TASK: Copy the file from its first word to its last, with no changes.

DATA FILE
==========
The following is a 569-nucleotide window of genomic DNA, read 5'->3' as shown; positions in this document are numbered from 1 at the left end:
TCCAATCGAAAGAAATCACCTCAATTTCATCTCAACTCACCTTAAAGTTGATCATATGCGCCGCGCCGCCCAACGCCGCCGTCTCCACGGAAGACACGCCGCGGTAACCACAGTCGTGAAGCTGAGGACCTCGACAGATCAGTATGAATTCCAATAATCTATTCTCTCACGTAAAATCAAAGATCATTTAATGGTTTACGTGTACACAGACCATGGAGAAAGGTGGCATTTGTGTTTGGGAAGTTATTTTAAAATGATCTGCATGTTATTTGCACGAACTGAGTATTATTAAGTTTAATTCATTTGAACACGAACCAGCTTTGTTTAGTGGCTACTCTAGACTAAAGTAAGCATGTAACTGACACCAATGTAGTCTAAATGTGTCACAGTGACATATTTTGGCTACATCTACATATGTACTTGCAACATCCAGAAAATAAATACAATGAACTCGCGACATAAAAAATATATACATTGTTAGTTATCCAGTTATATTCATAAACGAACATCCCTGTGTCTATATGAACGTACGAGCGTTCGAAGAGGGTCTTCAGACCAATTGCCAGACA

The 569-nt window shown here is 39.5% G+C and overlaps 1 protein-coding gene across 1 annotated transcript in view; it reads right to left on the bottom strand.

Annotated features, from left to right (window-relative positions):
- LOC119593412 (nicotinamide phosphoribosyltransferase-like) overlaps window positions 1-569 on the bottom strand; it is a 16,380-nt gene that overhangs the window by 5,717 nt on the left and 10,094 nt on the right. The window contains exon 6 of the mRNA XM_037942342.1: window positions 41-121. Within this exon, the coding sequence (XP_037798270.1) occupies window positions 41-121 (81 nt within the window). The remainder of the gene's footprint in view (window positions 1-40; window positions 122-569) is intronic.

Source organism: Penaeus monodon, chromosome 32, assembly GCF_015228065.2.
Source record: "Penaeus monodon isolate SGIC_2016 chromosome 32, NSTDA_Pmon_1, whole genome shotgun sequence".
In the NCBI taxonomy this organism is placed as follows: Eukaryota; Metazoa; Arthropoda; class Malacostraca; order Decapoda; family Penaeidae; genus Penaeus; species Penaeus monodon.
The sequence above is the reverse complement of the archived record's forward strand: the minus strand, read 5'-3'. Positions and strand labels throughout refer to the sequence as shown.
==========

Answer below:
The following is a 569-nucleotide window of genomic DNA, read 5'->3' as shown; positions in this document are numbered from 1 at the left end:
TCCAATCGAAAGAAATCACCTCAATTTCATCTCAACTCACCTTAAAGTTGATCATATGCGCCGCGCCGCCCAACGCCGCCGTCTCCACGGAAGACACGCCGCGGTAACCACAGTCGTGAAGCTGAGGACCTCGACAGATCAGTATGAATTCCAATAATCTATTCTCTCACGTAAAATCAAAGATCATTTAATGGTTTACGTGTACACAGACCATGGAGAAAGGTGGCATTTGTGTTTGGGAAGTTATTTTAAAATGATCTGCATGTTATTTGCACGAACTGAGTATTATTAAGTTTAATTCATTTGAACACGAACCAGCTTTGTTTAGTGGCTACTCTAGACTAAAGTAAGCATGTAACTGACACCAATGTAGTCTAAATGTGTCACAGTGACATATTTTGGCTACATCTACATATGTACTTGCAACATCCAGAAAATAAATACAATGAACTCGCGACATAAAAAATATATACATTGTTAGTTATCCAGTTATATTCATAAACGAACATCCCTGTGTCTATATGAACGTACGAGCGTTCGAAGAGGGTCTTCAGACCAATTGCCAGACA

The 569-nt window shown here is 39.5% G+C and overlaps 1 protein-coding gene across 1 annotated transcript in view; it reads right to left on the bottom strand.

Annotated features, from left to right (window-relative positions):
- LOC119593412 (nicotinamide phosphoribosyltransferase-like) overlaps window positions 1-569 on the bottom strand; it is a 16,380-nt gene that overhangs the window by 5,717 nt on the left and 10,094 nt on the right. The window contains exon 6 of the mRNA XM_037942342.1: window positions 41-121. Within this exon, the coding sequence (XP_037798270.1) occupies window positions 41-121 (81 nt within the window). The remainder of the gene's footprint in view (window positions 1-40; window positions 122-569) is intronic.

Source organism: Penaeus monodon, chromosome 32, assembly GCF_015228065.2.
Source record: "Penaeus monodon isolate SGIC_2016 chromosome 32, NSTDA_Pmon_1, whole genome shotgun sequence".
In the NCBI taxonomy this organism is placed as follows: Eukaryota; Metazoa; Arthropoda; class Malacostraca; order Decapoda; family Penaeidae; genus Penaeus; species Penaeus monodon.
The sequence above is the reverse complement of the archived record's forward strand: the minus strand, read 5'-3'. Positions and strand labels throughout refer to the sequence as shown.